Born to Care for Others Yet You Have no Friends?

Kristina Schellinski answers the Second Letter by Jo

Dear Jo, 

I will try to answer some of the concerns you have raised. Thank you for your sharing. Every replacement child is a unique person, an  individual, and no suffering can be compared,  but some of the elements may resonate with readers who were expected to fill a role, to replace, to care, to make up, to help mom or dad ‘get over’ their inconsolable loss of a loved child or other member of the family.

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I want to answer here two of your concerns: 1) the difficulty in making friends and 2) your care-giver role.

You write: “I struggled to find my own way and make friends at university . . .  I found it difficult to make friends and relationships and so they never develop beyond a certain point . . . I feel this is due to me not having a specific identity . . . if that makes sense.” 

Relational difficulties start during the attachment phase:

The difficulty you describe in relating with friends, even with a spouse or children, is an experience shared by many replacement children. In my view it is linked to the condition. The basis for relational difficulties may start during that earliest relationship, the bonding phase, with your mother and father, and in some cases even grandparents. Already in utero, and after birth, a child may experience a grieving parent as absent. The psychoanalytical literature speaks of the ‘dead mother’ – a mother who is not really dead but experienced as emotionally dead since she is grieving an earlier loss. It is difficult for a child who is seen through the tear-streaked eyes of a mourning parent, to find a proper reflection of its budding self. 

A child that is not seen for who she or he really, individually, uniquely is, may find it therefore harder to get a true sense of self – and of the other person in a relationship. While identity formation may also play a role, I think the underlying cause of relational difficulties encountered by replacement children starts with the bonding phase, even before the identity is formed in those first decisive years. John Bowlby (1980), the pioneer of attachment theory has written that the loss of a child can hamper or seriously impair the early bonding between mother and child.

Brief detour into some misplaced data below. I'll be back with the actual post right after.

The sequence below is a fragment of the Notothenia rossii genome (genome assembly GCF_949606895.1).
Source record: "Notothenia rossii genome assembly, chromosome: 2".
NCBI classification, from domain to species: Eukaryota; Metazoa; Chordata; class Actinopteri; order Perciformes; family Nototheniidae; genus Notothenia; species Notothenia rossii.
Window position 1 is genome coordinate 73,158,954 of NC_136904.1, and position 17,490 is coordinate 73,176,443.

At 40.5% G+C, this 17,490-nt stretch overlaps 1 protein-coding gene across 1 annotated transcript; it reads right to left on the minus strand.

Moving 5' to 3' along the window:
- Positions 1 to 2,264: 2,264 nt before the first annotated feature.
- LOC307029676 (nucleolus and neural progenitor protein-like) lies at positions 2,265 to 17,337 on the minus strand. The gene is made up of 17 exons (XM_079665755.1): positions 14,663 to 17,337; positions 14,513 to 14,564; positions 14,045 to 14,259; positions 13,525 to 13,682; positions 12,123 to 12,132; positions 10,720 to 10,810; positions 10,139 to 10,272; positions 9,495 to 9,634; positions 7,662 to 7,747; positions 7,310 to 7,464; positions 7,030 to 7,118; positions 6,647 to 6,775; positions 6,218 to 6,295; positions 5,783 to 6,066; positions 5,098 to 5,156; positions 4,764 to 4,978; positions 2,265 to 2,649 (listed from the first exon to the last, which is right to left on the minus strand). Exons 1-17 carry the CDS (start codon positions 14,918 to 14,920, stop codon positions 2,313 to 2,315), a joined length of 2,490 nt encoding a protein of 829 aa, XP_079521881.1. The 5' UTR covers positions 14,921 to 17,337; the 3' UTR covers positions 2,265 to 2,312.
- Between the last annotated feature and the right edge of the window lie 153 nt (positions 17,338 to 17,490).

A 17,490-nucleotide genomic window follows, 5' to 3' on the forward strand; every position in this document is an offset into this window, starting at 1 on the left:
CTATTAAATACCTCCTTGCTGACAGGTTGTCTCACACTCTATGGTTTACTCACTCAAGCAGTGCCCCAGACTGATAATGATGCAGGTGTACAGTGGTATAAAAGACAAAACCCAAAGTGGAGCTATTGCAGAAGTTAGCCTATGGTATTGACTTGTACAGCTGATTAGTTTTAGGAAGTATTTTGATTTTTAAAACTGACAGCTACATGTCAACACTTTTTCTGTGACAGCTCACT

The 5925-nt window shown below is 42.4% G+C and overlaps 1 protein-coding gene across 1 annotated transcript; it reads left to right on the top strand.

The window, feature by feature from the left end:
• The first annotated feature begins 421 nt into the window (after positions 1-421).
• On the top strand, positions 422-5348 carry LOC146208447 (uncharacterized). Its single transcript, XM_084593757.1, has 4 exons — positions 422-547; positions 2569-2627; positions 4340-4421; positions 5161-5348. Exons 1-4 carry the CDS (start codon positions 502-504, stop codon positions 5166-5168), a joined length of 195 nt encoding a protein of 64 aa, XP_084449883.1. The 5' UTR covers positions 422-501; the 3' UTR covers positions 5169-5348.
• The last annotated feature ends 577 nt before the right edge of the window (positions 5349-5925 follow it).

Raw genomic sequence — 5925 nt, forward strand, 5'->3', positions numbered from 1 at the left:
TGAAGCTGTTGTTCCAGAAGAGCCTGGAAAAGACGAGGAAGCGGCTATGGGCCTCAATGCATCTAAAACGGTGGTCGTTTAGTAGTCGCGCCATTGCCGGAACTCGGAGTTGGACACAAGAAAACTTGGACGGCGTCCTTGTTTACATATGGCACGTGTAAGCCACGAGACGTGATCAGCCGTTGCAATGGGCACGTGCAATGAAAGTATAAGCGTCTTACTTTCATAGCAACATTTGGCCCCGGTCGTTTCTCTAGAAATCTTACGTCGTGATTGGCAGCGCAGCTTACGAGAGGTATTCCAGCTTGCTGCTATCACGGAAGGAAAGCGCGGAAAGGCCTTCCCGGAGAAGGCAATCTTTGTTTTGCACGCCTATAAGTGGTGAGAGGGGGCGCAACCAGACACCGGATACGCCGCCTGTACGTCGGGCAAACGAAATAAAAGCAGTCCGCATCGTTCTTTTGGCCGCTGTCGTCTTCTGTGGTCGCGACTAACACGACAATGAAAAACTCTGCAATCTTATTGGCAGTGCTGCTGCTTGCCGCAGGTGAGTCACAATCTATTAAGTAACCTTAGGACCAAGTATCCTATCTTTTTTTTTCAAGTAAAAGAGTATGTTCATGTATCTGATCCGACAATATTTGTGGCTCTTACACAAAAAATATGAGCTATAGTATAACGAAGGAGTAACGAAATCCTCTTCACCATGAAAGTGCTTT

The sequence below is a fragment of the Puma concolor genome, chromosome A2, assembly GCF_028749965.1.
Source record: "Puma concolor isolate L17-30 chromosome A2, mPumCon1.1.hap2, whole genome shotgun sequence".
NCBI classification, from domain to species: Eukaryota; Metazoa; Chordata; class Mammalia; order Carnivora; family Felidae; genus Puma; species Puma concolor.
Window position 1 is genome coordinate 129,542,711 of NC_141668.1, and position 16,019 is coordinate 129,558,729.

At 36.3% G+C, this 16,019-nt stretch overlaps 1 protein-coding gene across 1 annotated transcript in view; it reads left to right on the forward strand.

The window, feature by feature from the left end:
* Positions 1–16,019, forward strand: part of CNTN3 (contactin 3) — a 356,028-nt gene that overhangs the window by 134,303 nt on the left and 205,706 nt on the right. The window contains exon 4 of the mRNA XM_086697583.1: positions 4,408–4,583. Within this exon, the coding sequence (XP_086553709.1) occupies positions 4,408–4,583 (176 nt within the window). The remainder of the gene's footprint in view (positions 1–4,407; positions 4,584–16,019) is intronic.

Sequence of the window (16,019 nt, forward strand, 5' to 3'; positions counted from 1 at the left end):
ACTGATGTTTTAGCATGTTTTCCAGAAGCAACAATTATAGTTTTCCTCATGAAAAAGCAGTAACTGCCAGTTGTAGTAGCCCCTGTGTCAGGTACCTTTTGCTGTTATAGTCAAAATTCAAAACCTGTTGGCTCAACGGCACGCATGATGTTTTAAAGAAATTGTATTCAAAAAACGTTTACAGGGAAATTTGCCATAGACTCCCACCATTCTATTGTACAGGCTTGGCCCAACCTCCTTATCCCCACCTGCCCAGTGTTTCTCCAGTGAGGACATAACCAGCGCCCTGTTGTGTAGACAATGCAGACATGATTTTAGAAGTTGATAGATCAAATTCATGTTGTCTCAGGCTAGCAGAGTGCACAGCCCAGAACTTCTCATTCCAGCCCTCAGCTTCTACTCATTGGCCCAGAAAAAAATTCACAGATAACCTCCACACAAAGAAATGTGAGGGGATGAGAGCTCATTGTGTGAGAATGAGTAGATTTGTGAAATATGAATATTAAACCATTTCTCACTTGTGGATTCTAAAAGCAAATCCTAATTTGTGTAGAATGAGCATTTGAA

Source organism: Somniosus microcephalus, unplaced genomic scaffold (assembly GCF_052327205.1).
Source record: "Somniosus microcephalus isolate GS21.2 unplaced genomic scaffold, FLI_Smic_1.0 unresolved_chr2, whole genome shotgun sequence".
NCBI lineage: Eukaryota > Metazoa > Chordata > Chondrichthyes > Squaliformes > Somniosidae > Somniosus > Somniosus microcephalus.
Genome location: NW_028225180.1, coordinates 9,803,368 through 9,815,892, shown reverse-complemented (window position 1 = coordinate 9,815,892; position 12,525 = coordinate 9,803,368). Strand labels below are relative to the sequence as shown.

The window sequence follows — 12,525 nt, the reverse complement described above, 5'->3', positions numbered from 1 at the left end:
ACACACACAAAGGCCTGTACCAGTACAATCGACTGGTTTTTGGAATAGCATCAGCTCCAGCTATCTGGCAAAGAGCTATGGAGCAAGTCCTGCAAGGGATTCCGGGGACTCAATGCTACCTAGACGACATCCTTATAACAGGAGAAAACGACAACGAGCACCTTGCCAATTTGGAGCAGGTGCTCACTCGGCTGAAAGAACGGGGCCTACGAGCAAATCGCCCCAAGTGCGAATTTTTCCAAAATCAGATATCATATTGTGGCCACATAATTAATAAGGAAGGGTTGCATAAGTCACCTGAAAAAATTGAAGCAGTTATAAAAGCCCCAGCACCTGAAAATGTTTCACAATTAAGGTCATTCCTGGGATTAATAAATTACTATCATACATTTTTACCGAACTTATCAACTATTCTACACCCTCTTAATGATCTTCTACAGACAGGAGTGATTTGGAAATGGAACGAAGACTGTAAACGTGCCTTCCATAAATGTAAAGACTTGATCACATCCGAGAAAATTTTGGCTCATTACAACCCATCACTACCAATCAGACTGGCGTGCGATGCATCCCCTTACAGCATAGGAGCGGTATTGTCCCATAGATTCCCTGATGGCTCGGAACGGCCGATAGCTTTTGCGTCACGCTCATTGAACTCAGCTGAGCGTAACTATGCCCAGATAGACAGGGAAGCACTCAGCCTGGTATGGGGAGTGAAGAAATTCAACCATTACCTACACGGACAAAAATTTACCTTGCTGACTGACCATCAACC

Some grieving of that loss, even now, so many decades later, can help you to discover your true self.

Befriend yourself, know yourself, discover the self that is your true self, and be your own best friend – that can then be the basis for true friendships with others.

The care-giver role 

You mention the caregiver role which you took on, without knowing, already as a child, and which you still carry in your adult life, now as a wife and mother. To care, to please, to carry the other… this, too, happens to many replacement children, and some take on that role and others rebel and refuse to take on that role. It is a lovely human trait to care for others, but if a replacement child is to mother the parent, we speak of a parentified child, and its own needs may not have been met. As an adult, you can recognize this, and you can learn to consciously care for yourself as well. You can still reach out to that inner child whose needs were not sufficiently met by a parent who was utterly distraught, who was grieving. When you diagnose that you suffer from the replacement child condition, you start to care about yourself, to carry yourself, your own suffering. As we Jungians call it: to contain yourself, to hold yourself, to love yourself and that is a special love: to love the Self that is an indestructible instinct to develop, to realize the full potential that is maybe still lying dormant. The Self may be pushing you forward towards reconnecting with yourself. This is the path towards consciousness, the journey you are on, of getting to know who you are, deep down, and this may be of help also for the relationship with your husband and your son. Taking care of your mum was an attempt to secure her love, which is vital for a child. 

I find it heartening that you had reached out for counselling already in younger years, and now again. Share your insights with your therapist, and they will be in a better position to help you to reconnect with your true self. From that source, your love and care-giving may flow, again, and without the resentment.  Carl Gustav Jung, the Founder of Analytical Psychology wrote: Amor Triumphat – Love will triumph in the end. It takes our utmost effort to become conscious to allow for that. 

My best wishes,

Kristina Schellinski

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